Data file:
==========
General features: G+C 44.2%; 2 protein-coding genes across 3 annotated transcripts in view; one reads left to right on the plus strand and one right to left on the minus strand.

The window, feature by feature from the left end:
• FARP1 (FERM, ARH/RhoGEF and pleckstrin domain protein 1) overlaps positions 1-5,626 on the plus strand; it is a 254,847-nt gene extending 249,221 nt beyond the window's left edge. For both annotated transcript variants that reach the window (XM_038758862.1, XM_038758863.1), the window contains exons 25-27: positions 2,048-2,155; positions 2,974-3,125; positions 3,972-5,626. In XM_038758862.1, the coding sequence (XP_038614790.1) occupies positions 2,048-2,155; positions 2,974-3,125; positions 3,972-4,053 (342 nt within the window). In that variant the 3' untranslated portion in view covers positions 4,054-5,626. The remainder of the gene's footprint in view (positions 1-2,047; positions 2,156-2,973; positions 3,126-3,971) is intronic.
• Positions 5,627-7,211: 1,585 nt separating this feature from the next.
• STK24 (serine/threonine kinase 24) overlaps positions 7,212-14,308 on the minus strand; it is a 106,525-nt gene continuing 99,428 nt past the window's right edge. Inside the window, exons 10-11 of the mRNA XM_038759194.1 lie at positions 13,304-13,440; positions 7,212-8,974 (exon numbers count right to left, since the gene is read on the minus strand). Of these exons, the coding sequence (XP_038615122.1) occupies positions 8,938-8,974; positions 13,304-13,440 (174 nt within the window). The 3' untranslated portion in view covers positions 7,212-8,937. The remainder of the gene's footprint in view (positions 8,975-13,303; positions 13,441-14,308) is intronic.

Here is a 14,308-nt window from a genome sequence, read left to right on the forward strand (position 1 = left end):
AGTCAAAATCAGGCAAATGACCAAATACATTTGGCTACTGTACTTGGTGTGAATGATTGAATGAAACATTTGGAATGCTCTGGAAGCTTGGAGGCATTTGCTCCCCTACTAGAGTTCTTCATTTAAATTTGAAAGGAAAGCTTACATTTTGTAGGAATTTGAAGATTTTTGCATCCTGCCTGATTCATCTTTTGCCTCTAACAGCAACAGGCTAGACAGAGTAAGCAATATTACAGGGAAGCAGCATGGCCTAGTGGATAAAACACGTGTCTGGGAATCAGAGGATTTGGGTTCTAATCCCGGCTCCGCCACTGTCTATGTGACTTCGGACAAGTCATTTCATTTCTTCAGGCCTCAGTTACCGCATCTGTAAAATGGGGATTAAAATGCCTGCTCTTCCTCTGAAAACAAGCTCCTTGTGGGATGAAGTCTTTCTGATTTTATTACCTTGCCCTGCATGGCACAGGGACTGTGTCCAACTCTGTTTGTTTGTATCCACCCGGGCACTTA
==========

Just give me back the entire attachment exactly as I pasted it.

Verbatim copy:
General features: G+C 44.2%; 2 protein-coding genes across 3 annotated transcripts in view; one reads left to right on the plus strand and one right to left on the minus strand.

The window, feature by feature from the left end:
• FARP1 (FERM, ARH/RhoGEF and pleckstrin domain protein 1) overlaps positions 1-5,626 on the plus strand; it is a 254,847-nt gene extending 249,221 nt beyond the window's left edge. For both annotated transcript variants that reach the window (XM_038758862.1, XM_038758863.1), the window contains exons 25-27: positions 2,048-2,155; positions 2,974-3,125; positions 3,972-5,626. In XM_038758862.1, the coding sequence (XP_038614790.1) occupies positions 2,048-2,155; positions 2,974-3,125; positions 3,972-4,053 (342 nt within the window). In that variant the 3' untranslated portion in view covers positions 4,054-5,626. The remainder of the gene's footprint in view (positions 1-2,047; positions 2,156-2,973; positions 3,126-3,971) is intronic.
• Positions 5,627-7,211: 1,585 nt separating this feature from the next.
• STK24 (serine/threonine kinase 24) overlaps positions 7,212-14,308 on the minus strand; it is a 106,525-nt gene continuing 99,428 nt past the window's right edge. Inside the window, exons 10-11 of the mRNA XM_038759194.1 lie at positions 13,304-13,440; positions 7,212-8,974 (exon numbers count right to left, since the gene is read on the minus strand). Of these exons, the coding sequence (XP_038615122.1) occupies positions 8,938-8,974; positions 13,304-13,440 (174 nt within the window). The 3' untranslated portion in view covers positions 7,212-8,937. The remainder of the gene's footprint in view (positions 8,975-13,303; positions 13,441-14,308) is intronic.

Here is a 14,308-nt window from a genome sequence, read left to right on the forward strand (position 1 = left end):
AGTCAAAATCAGGCAAATGACCAAATACATTTGGCTACTGTACTTGGTGTGAATGATTGAATGAAACATTTGGAATGCTCTGGAAGCTTGGAGGCATTTGCTCCCCTACTAGAGTTCTTCATTTAAATTTGAAAGGAAAGCTTACATTTTGTAGGAATTTGAAGATTTTTGCATCCTGCCTGATTCATCTTTTGCCTCTAACAGCAACAGGCTAGACAGAGTAAGCAATATTACAGGGAAGCAGCATGGCCTAGTGGATAAAACACGTGTCTGGGAATCAGAGGATTTGGGTTCTAATCCCGGCTCCGCCACTGTCTATGTGACTTCGGACAAGTCATTTCATTTCTTCAGGCCTCAGTTACCGCATCTGTAAAATGGGGATTAAAATGCCTGCTCTTCCTCTGAAAACAAGCTCCTTGTGGGATGAAGTCTTTCTGATTTTATTACCTTGCCCTGCATGGCACAGGGACTGTGTCCAACTCTGTTTGTTTGTATCCACCCGGGCACTTA